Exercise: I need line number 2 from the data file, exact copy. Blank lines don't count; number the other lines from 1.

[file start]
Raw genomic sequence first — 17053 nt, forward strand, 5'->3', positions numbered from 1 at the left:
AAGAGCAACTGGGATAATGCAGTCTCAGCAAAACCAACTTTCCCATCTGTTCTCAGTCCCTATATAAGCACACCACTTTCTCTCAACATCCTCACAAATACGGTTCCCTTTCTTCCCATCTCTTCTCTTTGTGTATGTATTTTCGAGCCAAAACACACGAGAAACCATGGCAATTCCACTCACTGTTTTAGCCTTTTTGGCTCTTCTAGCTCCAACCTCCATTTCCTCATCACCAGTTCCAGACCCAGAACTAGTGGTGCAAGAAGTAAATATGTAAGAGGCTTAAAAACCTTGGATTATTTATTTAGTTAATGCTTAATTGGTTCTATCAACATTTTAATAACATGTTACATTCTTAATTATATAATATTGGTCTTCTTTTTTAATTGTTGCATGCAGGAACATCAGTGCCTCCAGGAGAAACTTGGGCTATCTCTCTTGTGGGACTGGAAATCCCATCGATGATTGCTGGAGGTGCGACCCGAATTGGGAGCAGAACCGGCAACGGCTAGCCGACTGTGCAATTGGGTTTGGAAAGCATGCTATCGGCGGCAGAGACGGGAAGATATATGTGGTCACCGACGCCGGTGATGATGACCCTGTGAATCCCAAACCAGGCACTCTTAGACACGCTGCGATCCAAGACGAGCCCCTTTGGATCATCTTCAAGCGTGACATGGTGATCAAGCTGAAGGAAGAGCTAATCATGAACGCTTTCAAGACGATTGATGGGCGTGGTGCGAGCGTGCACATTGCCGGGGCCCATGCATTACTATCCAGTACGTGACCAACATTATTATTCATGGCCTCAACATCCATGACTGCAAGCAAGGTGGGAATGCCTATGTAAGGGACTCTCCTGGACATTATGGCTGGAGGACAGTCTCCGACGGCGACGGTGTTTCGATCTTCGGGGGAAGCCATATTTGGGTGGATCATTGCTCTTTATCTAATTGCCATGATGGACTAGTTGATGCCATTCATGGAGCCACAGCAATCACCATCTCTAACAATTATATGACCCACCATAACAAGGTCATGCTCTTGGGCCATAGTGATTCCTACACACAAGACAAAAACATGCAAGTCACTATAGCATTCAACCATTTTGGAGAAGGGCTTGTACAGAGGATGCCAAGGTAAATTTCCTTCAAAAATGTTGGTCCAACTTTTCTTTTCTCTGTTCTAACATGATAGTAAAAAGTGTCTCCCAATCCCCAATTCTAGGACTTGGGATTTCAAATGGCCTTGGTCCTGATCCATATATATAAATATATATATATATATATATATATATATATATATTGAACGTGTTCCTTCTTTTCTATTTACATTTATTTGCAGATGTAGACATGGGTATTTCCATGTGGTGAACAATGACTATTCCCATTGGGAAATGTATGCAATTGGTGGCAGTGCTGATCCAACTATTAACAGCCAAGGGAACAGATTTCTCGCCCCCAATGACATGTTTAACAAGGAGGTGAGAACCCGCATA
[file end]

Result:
AAGAGCAACTGGGATAATGCAGTCTCAGCAAAACCAACTTTCCCATCTGTTCTCAGTCCCTATATAAGCACACCACTTTCTCTCAACATCCTCACAAATACGGTTCCCTTTCTTCCCATCTCTTCTCTTTGTGTATGTATTTTCGAGCCAAAACACACGAGAAACCATGGCAATTCCACTCACTGTTTTAGCCTTTTTGGCTCTTCTAGCTCCAACCTCCATTTCCTCATCACCAGTTCCAGACCCAGAACTAGTGGTGCAAGAAGTAAATATGTAAGAGGCTTAAAAACCTTGGATTATTTATTTAGTTAATGCTTAATTGGTTCTATCAACATTTTAATAACATGTTACATTCTTAATTATATAATATTGGTCTTCTTTTTTAATTGTTGCATGCAGGAACATCAGTGCCTCCAGGAGAAACTTGGGCTATCTCTCTTGTGGGACTGGAAATCCCATCGATGATTGCTGGAGGTGCGACCCGAATTGGGAGCAGAACCGGCAACGGCTAGCCGACTGTGCAATTGGGTTTGGAAAGCATGCTATCGGCGGCAGAGACGGGAAGATATATGTGGTCACCGACGCCGGTGATGATGACCCTGTGAATCCCAAACCAGGCACTCTTAGACACGCTGCGATCCAAGACGAGCCCCTTTGGATCATCTTCAAGCGTGACATGGTGATCAAGCTGAAGGAAGAGCTAATCATGAACGCTTTCAAGACGATTGATGGGCGTGGTGCGAGCGTGCACATTGCCGGGGCCCATGCATTACTATCCAGTACGTGACCAACATTATTATTCATGGCCTCAACATCCATGACTGCAAGCAAGGTGGGAATGCCTATGTAAGGGACTCTCCTGGACATTATGGCTGGAGGACAGTCTCCGACGGCGACGGTGTTTCGATCTTCGGGGGAAGCCATATTTGGGTGGATCATTGCTCTTTATCTAATTGCCATGATGGACTAGTTGATGCCATTCATGGAGCCACAGCAATCACCATCTCTAACAATTATATGACCCACCATAACAAGGTCATGCTCTTGGGCCATAGTGATTCCTACACACAAGACAAAAACATGCAAGTCACTATAGCATTCAACCATTTTGGAGAAGGGCTTGTACAGAGGATGCCAAGGTAAATTTCCTTCAAAAATGTTGGTCCAACTTTTCTTTTCTCTGTTCTAACATGATAGTAAAAAGTGTCTCCCAATCCCCAATTCTAGGACTTGGGATTTCAAATGGCCTTGGTCCTGATCCATATATATAAATATATATATATATATATATATATATATATATATTGAACGTGTTCCTTCTTTTCTATTTACATTTATTTGCAGATGTAGACATGGGTATTTCCATGTGGTGAACAATGACTATTCCCATTGGGAAATGTATGCAATTGGTGGCAGTGCTGATCCAACTATTAACAGCCAAGGGAACAGATTTCTCGCCCCCAATGACATGTTTAACAAGGAGGTGAGAACCCGCATA